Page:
Inside an Al-Qaeda Jihadi Manual

A new translation of a jihadi management manual reveals Al-Qaeda strategies for destroying the United States.

BY: Interview by Dilshad D. Ali

 

William McCants, a fellow at the

Combating Terrorism Center

at West Point, received a phone call last year from a colleague with an interesting request. Princeton University Professor Michael Duran, now head of Middle Eastern Affairs for the National Security Agency, had discovered online what seemed to be an important book on Jihadi intelligence and management techniques written by someone high up in Al-Qaeda.



Duran turned to McCants and his exceptional Arabic-language skills for help. McCants got to work. Four months later, he produced a viable English version of  “The Management of Savagery,” by Abu Bakr Naji (a pseudonym), a chilling, sophisticated book detailing Western-inspiried strategies that would help Al-Qaeda to bring down the United States. Beliefnet’s Islam editor Dilshad D. Ali spoke with McCants about the book.



How did you and Michael Duran know which manuals and articles found online are genuine jihadi works?

With this one it was easy to tell because many parts of it were published serially in a magazine called Sawt al-Jihad, “The Voice of Jihad,” which is an official Al-Qaeda magazine. This magazine had been published out of Saudi Arabia. And so, we knew that this book definitely has the seal of approval of Al-Qaeda.

Tell me about the book. What are some of the major things you learned?

It really struck me how informed the jihadis are about U.S. policy, about Western political science, and military tactics. Naji draws on those sources heavily to frame his argument.

And this piece, which is in the genre that jihadis call strategic studies, is very secular in orientation and argument. The author is not trying to justify the tactics he recommends through religious arguments. He’s speaking to the choir. He draws heavily on Western sources. For example, he quotes Paul Kennedy with regard to imperial overreach and the notion that a superpower can be hurt if it overextends itself militarily and economically--like the Soviet Union. He uses that as his jumping-off point for his discussion on how best to take down the United States.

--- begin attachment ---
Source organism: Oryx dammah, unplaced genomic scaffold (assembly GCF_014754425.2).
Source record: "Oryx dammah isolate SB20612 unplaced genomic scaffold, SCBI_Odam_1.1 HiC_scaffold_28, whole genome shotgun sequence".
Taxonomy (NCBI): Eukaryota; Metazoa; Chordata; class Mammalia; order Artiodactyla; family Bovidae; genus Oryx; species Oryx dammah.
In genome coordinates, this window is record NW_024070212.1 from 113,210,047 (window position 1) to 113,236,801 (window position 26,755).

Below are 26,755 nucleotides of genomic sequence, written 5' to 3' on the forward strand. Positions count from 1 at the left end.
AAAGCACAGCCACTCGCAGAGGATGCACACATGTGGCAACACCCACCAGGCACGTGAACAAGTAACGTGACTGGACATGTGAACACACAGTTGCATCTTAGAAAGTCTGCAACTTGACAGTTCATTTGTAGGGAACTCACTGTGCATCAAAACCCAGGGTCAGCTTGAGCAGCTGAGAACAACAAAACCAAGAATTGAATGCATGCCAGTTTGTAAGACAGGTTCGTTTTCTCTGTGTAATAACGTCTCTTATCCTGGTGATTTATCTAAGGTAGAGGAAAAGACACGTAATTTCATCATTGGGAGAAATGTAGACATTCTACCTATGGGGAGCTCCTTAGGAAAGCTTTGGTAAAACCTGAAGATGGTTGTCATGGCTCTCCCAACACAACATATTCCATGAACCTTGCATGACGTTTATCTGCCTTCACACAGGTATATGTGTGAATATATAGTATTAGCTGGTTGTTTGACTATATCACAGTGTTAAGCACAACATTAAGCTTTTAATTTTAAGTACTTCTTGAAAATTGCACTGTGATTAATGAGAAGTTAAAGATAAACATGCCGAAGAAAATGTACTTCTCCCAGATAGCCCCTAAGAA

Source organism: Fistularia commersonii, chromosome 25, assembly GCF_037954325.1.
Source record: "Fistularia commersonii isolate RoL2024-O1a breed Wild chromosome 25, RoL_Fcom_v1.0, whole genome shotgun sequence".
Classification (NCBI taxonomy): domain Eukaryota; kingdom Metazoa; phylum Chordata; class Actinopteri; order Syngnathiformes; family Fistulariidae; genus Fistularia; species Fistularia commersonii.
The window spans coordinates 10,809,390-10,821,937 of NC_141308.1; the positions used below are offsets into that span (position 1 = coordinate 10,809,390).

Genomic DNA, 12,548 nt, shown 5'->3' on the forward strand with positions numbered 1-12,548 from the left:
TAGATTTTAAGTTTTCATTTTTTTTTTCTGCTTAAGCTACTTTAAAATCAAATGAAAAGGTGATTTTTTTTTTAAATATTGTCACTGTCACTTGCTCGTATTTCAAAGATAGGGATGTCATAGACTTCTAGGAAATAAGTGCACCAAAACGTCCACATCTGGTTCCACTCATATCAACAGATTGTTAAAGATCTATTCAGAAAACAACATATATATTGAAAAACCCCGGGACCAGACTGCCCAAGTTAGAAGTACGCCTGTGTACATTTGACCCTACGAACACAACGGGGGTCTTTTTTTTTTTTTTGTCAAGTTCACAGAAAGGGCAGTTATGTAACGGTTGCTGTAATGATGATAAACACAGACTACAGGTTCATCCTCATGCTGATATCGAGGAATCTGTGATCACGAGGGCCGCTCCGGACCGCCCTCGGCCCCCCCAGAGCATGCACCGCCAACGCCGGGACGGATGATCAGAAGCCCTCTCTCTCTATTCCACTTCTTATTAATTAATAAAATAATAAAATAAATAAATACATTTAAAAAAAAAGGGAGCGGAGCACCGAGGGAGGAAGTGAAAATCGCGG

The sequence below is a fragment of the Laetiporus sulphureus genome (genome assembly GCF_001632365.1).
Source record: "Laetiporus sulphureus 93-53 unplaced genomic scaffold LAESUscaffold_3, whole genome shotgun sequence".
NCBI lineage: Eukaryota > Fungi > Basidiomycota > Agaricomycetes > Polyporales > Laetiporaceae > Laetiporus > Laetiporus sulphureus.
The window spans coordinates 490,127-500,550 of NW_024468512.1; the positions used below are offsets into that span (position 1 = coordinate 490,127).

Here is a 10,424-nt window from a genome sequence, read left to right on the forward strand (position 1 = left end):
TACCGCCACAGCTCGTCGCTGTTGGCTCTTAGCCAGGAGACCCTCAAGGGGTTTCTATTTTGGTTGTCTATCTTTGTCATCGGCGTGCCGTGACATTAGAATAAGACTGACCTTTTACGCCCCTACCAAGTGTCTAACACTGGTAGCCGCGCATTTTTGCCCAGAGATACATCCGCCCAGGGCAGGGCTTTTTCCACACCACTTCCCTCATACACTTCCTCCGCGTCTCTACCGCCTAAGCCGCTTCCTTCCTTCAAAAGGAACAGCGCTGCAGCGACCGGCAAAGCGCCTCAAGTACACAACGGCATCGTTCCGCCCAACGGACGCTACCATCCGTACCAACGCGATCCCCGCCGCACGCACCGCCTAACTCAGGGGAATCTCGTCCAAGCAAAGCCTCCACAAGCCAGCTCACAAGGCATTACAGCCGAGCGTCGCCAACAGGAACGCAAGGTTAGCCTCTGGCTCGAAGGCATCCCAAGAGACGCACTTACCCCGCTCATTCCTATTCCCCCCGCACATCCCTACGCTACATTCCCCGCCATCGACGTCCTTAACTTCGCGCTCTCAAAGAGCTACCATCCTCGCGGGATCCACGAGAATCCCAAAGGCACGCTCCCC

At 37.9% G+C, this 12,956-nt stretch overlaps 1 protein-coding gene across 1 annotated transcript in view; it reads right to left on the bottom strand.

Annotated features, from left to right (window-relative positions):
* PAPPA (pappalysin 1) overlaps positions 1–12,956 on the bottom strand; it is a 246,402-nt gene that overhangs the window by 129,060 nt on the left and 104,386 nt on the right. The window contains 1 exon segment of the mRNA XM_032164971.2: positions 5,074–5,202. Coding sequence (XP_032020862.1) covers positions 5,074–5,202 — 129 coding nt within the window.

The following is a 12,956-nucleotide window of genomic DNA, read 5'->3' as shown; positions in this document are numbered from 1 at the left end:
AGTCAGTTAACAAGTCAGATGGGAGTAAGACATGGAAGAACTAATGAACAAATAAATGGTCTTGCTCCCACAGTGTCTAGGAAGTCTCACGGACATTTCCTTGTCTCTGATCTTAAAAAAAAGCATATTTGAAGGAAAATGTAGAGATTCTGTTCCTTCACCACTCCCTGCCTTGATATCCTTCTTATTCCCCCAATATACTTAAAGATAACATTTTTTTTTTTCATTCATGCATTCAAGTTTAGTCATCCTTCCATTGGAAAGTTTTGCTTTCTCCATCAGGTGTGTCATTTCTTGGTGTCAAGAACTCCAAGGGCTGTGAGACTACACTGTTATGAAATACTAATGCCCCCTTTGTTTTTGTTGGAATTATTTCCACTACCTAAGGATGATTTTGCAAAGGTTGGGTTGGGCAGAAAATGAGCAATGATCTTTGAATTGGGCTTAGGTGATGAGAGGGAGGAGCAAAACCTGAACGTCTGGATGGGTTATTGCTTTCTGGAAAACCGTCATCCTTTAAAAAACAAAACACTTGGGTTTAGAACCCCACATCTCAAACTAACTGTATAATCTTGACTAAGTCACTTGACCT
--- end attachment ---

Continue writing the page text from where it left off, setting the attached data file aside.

What does Naji say are the best ways to destroy the United States?

His grand strategy is that in the past, the jihadis have tried to overthrow their local governments, and they haven’t had much success. And the primary reason for this, Naji argues, is that the local governments are propped up by a superpower. And so, even if they throw all their energy into taking it down, they won’t have any ultimate success because the superpower will always be there to prop it up.

What you need to do is to remove the superpower’s influence from the region. Naji doesn’t have any delusions as to the relative strength of the jihadis versus the United States, but he does believe that you can make the United States withdraw its influence. And the model he points to is the Soviet Union and Afghanistan.

Naji advises provoking the superpower into invading the region directly, and this does several things for the jihadi movement. It’s a major propaganda victory for the jihadis because by attacking the superpower directly, they’re seen as standing up to the crusader. But when they attack the local government, they’re seen as fighting other Muslims, which is a major public-relations problem for them. By forcing the United States to come in directly, they can be seen as standing up to the great worldwide oppressor.

The second thing this tactic does is, if you can bog the United.States down in the region, it will remove its aura of invincibility that Naji says is supported by the media. And he says once you’ve dispelled this aura of invincibility, then you can persuade more and more people to join your cause and to agitate against local governments. And these local governments, if they’re allied with the superpower, will be put under a lot of pressure.

And then finally, what you can achieve with the superpower invading directly is that they will be overextended militarily and economically the longer that they stay. And that, eventually, will cause a lot of social divisions at home, and the superpower will have to withdraw its forces. Its influence will be greatly diminished in the region. Iraq is the best example of this.

Continued on page 2: Al-Qaeda's failures in Iraq. »

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